Display

Display may refer to:

Read more about Display:  Technology, Marketing, Biology

Other articles related to "display":

Head-up Display
... A head-up display or heads-up display—also known as a HUD—is any transparent display that presents data without requiring users to look away from their usual ...
Display - Biology
... Display (zoology), a form of animal behaviour Display (horse) (1923–1944), an American thoroughbred racehorse Display techniques in biochemistry Bacterial display mRNA display Phage display Ribosome display Yeast ...
McDonnell F2H Banshee - Aircraft On Display
... F2H-4 Banshee, bureau number 126334, is on display at the Naval Museum of Alberta, Calgary ... F2H-4 Banshee, bureau number 126402, is on display at the Shearwater Aviation Museum in Shearwater, Nova Scotia ... F2H-3 Banshee, bureau number 126464, is on display at the Canada Aviation Museum in Ottawa, Ontario ...
Building News Tickers
... The most famous news ticker display is the "zipper" that circles One Times Square in New York City ... The New York Times erected the first such display in 1928, and now several buildings in midtown Manhattan feature such a display ... A similar display appears on the exterior of the Fox News/News Corporation headquarters in the west extension of Manhattan's Rockefeller Center ...
Display Advertising
... Display advertising is a type of advertising that typically contains text (i.e ... In periodicals, display advertising can appear on the same page as, or on the page adjacent to, general editorial content ... Display advertisements are not required to contain images, audio, or video Textual advertisements are also used where text may be more appropriate or more effective ...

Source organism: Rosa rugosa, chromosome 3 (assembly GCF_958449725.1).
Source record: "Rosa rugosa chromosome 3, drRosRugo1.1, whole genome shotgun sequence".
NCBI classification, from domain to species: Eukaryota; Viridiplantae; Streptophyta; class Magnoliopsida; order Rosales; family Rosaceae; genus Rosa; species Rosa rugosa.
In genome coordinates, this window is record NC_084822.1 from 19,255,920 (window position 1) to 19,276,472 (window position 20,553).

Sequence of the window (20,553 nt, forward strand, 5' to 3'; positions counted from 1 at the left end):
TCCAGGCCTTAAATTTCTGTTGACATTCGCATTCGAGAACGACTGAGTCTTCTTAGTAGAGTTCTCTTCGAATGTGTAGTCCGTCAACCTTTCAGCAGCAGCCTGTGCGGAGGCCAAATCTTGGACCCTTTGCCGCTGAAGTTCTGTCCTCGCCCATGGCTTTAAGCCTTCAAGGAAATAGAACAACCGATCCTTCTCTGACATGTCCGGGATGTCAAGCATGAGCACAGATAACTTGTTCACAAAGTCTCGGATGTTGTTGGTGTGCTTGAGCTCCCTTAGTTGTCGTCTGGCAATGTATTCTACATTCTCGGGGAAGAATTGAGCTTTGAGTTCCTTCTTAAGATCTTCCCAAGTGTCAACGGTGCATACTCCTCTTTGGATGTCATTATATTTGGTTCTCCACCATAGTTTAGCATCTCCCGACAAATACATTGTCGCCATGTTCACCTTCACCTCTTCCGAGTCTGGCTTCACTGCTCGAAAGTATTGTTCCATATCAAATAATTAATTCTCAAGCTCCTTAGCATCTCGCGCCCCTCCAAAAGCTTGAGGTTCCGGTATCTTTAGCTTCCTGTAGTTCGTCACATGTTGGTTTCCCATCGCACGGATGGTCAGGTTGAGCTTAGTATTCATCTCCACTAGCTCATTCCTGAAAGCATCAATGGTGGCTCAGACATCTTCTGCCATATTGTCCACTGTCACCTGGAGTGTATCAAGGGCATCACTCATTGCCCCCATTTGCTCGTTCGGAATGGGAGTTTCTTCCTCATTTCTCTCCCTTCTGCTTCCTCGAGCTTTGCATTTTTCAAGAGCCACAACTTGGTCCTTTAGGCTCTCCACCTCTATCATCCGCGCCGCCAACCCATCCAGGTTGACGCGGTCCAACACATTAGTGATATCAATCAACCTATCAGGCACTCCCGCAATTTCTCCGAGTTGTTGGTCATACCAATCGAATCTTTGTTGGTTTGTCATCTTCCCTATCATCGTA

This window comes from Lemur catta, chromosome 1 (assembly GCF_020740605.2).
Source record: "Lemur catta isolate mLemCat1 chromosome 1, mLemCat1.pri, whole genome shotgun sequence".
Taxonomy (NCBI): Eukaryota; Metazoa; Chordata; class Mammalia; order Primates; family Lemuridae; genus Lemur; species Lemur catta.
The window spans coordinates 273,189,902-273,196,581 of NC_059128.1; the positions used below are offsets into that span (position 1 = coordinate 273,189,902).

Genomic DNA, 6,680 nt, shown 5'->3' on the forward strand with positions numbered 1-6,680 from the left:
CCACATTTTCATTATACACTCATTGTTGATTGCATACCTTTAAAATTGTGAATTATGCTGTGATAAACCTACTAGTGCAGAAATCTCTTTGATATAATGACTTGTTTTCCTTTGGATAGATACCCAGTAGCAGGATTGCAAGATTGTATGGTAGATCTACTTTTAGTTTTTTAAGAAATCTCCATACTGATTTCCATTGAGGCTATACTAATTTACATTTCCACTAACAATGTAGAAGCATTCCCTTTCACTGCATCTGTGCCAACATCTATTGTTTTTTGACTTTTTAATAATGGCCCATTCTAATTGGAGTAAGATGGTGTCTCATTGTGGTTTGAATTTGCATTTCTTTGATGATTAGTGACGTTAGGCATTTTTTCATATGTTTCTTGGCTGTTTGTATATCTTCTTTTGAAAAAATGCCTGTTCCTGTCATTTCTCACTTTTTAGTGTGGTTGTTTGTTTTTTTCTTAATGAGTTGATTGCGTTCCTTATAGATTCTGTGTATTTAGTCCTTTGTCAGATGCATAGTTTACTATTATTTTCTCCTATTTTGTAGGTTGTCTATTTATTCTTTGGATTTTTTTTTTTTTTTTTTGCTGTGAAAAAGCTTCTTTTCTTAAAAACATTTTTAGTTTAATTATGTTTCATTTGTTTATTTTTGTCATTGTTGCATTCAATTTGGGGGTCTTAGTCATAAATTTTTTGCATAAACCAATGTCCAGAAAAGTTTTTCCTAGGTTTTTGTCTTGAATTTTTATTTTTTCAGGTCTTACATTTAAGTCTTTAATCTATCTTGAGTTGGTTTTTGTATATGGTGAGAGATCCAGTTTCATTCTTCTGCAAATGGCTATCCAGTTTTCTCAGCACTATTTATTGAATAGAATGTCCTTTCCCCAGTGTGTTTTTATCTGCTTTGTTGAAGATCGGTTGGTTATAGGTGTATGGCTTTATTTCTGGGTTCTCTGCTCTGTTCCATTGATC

Famous quotes containing the word display:

    Housekeeping is not beautiful; it cheers and raises neither the husband, the wife, nor the child; neither the host nor the guest; it oppresses women. A house kept to the end of prudence is laborious without joy; a house kept to the end of display is impossible to all but a few women, and their success is dearly bought.
    Ralph Waldo Emerson (1803–1882)

    Voluptuaries, consumed by their senses, always begin by flinging themselves with a great display of frenzy into an abyss. But they survive, they come to the surface again. And they develop a routine of the abyss: “It’s four o’clock ... At five I have my abyss.”
    Colette [Sidonie Gabrielle Colette] (1873–1954)

    Nobody thanks a witty man for politeness when he accommodates himself to a society in which it is not polite to display wit.
    Friedrich Nietzsche (1844–1900)